Voynov has been suspended from the NHL since his arrest early on October 20 at a California hospital where he took his wife for treatment.
Voynov’s attorney, Craig Renetzky, says his client didn’t hit his wife.
Renetzky blames the charges on a misunderstanding between police and Voynov’s wife, who speaks very little English.
Voynov – who played on Russia’s team at the 2014 Sochi Winter Olympics -- faces arraignment on December 1.
(Based on reporting by AP and Reuters)

NATO says Russia's growing military presence in the skies above the Baltic region is unjustified and poses a risk to civil aviation.
NATO Secretary General Jens Stoltenberg said in Tallinn on November 20 that the aircraft regularly fail to file flight plans or communicate with air controllers and also fly with their transponders off.
Speaking at the Amari air base, he said alliance fighters have intercepted planes more than 100 times in the Baltic region alone so far this year, a threefold increase over 2013. 
He did not say how many of the intercepted aircraft were Russian.
Stoltenberg also said that, overall, NATO aircraft have conducted 400 intercepts to protect the airspace of its European alliance members in 2014 -- an increase of 50 percent over last year.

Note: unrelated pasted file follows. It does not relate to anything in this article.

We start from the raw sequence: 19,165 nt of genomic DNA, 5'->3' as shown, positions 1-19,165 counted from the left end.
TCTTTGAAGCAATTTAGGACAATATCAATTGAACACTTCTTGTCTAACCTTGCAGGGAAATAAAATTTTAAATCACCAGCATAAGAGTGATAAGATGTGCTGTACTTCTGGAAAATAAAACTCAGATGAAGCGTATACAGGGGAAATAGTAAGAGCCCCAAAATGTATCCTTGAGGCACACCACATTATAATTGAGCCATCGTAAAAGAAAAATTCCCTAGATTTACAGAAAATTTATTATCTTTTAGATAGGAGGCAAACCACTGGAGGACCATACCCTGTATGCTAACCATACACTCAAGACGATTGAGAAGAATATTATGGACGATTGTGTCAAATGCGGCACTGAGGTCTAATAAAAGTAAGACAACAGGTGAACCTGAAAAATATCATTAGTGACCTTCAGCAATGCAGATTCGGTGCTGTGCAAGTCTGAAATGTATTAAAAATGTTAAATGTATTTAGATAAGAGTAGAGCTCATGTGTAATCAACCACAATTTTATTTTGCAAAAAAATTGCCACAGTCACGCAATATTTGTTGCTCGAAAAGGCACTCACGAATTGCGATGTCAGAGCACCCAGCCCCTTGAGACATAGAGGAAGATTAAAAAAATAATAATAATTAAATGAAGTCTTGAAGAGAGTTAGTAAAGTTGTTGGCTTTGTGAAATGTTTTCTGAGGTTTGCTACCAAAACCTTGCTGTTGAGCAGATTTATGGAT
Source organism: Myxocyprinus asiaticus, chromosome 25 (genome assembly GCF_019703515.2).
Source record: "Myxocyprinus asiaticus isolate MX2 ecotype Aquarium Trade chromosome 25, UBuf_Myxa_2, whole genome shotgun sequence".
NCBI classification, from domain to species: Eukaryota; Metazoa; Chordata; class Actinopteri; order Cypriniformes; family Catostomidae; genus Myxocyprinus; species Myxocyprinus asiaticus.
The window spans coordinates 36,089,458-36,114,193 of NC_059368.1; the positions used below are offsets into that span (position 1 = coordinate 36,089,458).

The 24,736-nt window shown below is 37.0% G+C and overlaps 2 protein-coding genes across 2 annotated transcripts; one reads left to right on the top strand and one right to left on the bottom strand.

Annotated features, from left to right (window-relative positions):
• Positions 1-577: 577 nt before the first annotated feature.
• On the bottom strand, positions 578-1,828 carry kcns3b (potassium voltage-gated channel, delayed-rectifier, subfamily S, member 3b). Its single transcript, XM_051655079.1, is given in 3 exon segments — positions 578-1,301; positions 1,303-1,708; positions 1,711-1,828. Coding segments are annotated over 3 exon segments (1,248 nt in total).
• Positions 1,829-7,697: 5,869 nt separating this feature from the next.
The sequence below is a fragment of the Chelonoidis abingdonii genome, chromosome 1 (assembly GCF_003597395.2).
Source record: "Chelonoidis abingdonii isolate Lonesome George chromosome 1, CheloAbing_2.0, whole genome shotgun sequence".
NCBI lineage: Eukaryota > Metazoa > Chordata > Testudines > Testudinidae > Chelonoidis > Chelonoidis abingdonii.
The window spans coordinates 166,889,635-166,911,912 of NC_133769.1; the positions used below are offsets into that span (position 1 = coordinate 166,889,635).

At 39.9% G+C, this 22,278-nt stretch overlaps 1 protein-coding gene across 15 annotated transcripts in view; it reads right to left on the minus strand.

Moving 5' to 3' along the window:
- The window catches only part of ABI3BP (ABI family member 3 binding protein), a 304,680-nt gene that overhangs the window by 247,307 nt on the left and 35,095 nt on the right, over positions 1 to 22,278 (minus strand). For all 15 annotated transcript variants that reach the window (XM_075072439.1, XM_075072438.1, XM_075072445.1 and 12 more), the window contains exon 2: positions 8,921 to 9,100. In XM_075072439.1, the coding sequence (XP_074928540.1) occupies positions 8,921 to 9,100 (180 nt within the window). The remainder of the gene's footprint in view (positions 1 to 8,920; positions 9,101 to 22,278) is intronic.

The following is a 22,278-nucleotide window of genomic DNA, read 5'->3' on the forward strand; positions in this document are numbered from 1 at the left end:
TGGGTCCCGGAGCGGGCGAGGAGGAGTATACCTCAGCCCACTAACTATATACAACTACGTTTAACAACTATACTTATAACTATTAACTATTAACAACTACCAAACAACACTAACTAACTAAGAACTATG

(Based on reporting by AP and AFP)


16:55 November 19, 2014


Konstantin Eggert has a commentary in "Kommersant" on Russia's anti-Americanism. He opens like this:

"Sometimes I have this feeling that there are only two countries in the world - Russia and the United States. Of course, there is Ukraine, but it either to join us or the Americas. Russian politicians and state television are constantly in search of the 'American hand' in all spheres of our life. In Soviet times, the United States was formally considered to be our number one military and ideological enemy. But even then it didn't occupy such a large space in the minds of the political leadership and citizens. And the paradox is that, on one hand, officials and the media regularly talk about the decline of America as a great power, and on the other declare it to be the source of all evil in the world. This contradiction does not seem to disturb anybody."

And closes like this: